• Visit the Fabric and Decorative Arts Museum
  • Tour a silk weaver's studio, maybe this one: or this one:

I was sad to find out that most museums have stopped having textiles and historical costumes on permanent display, thought I understand why. Textiles by nature are fragile and difficult to curate.
I was lucky in April to catch the Couture exhibit on Hotel de Ville (and that Mario was a good sport and agreed).
I just found this museum and am trying not to get my hopes up, but....
I am hoping there is another exhibit when we are there, but if not I'll just have to check out more fabric shops and maybe some vintage clothing stores.

All I need to do now is book train tickets: London to Paris to Marseille, Marseille to Lyon and Lyon to Paris. Have I ever mentioned how much I love traveling by train?


Monday, October 21, 2013

Another great conference!

This year's ASDP conference was in Nashville, TN.
Everyone who went commented on how much 'cuddlier' this conference was, and new members said they felt very welcome and already a part of the crew.
It seems every year I get to spend a chunk of time with someone I already know, but get to them know them more. We share more stories, thoughts and philosophy, and every time I find that I like them people even more. Sometimes I get to know their work first, then get to know them personally. Sometimes it's the other way around, but it always ends up with me having even more affection and admiration for them.
I am a lucky, lucky girl.
Me and Kenneth King

Just a few photos from the weekend--I will add more as everything sinks in:

Kenneth King in his "weave coat"

Playing in June Colburn's wonderful Silk Screen class

Sarah Veblen's excellent Art of the Dart class

Sunday, September 8, 2013

Adventures in knitting

So it's been just about a year since I started to knit again, and I'm still obsessed. It doesn't help that Tuesday Morning often has yarn for a bargain as well as knitting tools.
My recent finds were a steel interchangeable circular set and a huge Tunisian crochet hook.
I'm sold on knitting on circular needles, even if I'm flat knitting. My favorites are bamboo 8mm that I bought at Liberty in London in April.

I finished my second sweater (I frogged the first one, and I'm now knitting into a blanket)
I used a KnitPicks pattern and Stroll Tonal yarn in Deep Waters. I need to re-sew the sleeves, but otherwise I'm happy with it:

I found Stitch Nation "Full O' Sheep" yarn in black, 3 skeins for $5.99, and bought enough for a sweater before I realized it was 1 ply, so now I'm playing with felting.
This swatch is garter stitch on 8mm needles. I washed in warm water with the kitchen towels and shopping bags:

My other find this past week was a huge (22mm) Tunisian crochet hook. I thought it might look cool in shop, but then I looked up what the stitch looks like and how to make it. Sooooo, I found a smaller hook and some cotton yarn to play with. Here's my first swatch in Tunisian simple stitch:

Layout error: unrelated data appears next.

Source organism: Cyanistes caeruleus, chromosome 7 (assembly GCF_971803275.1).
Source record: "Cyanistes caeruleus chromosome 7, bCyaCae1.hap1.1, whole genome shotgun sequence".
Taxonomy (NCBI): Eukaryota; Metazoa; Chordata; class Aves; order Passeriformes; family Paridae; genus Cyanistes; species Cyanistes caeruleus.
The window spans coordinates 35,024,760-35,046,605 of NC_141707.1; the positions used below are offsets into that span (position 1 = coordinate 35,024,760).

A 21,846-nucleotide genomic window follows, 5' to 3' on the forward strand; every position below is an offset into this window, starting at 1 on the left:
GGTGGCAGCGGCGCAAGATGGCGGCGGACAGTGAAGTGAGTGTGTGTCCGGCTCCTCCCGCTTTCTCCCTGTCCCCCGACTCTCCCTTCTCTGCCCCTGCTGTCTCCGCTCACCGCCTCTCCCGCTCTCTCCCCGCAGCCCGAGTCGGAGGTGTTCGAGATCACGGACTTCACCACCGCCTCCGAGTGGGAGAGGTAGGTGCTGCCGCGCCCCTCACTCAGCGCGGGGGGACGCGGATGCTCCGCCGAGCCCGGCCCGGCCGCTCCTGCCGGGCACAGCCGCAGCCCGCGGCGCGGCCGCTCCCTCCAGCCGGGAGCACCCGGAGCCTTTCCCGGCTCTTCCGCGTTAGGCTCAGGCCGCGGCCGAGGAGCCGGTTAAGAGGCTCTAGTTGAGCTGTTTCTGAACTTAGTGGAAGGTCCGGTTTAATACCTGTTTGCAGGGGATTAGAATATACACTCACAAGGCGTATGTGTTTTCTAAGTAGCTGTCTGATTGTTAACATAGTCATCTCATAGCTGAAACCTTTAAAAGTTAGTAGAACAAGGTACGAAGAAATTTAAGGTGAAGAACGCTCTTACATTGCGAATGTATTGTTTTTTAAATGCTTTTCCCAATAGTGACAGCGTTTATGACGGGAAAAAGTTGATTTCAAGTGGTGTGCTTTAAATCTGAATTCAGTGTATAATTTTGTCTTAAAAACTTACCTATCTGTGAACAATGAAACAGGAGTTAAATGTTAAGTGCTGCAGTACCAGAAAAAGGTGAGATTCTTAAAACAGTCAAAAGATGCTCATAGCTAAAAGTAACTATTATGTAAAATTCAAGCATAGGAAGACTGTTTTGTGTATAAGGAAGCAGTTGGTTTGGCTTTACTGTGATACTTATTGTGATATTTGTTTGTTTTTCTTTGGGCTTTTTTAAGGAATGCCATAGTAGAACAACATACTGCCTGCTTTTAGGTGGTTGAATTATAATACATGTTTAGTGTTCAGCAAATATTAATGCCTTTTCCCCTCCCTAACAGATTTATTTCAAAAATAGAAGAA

This video by the Crochet Side was perfect for learning the stitch.
With a larger hook and bulkier yarn, this stitch would make a great rug.

Next time I'll share progress on my Chanel jacket, photos on the jean jacket I made for hubby, and the custom shopping bags I'm making for our friends' wedding.


Tuesday, August 20, 2013


I've made good progress on my latest jacket.

I've sewn all the bodice seams by machine and hand-stitched the lining.

I'm really proud of the matching I did on the front of the jacket. The back looks the same--the side seams, well, I'll just have to keep my arms down...

That pile to the left of the jacket is the lining and fabric that I trimmed away.

Next up is the sleeves--I got the upper sleeves thread traced and cut out and hope to get the under sleeves done tomorrow night. Next step will be basting to the lining, then machine basting.

A close up of the lining showing the machine quilting
and hand-sewn seams.

Monday, August 12, 2013

Some Recent Projects

I've had comments from a few people, and I admit, I've been really bad about keeping anyone not on Facebook up-to-date on my projects since I got back from trip in April.

I haunt Tuesday Morning for various things, but mostly for yarn. They often have very nice yarns for low prices, though never in big quantities. I found a nice wine color in a bamboo/wool blend, and there were enough skeins to make a lacy scarf with fringe:

Last week I made a slip for a friend at work. I cut it extra long, and ended up with enough to make a camisole for her as well. I've been sewing for few people at work, and they have been great clients. I especially like anyone who pays me to sew beautiful fabric. Silk charmeuse is such a pleasure to work with.

I am making my second sweater ever (my first was funky, so I won't post photos) This one is out of a fingering wool/nylon blend from KnitPicks. I like the yarn a lot, which is good, because the body is going pretty slowly on Size 2 needles.
Here's my progress as of Sunday evening:

The other big project I'm working on is my latest Chanel-style jacket. My mom bought the fabric for me when we were at the American Sewing Expo in Novi, MI last fall. The fabric caught my eye at Helen Haughey's booth, and since it was my birthday, Mom offered to buy it for me. The photos don't really do the colors justice--I'm hoping to get better photos at some point.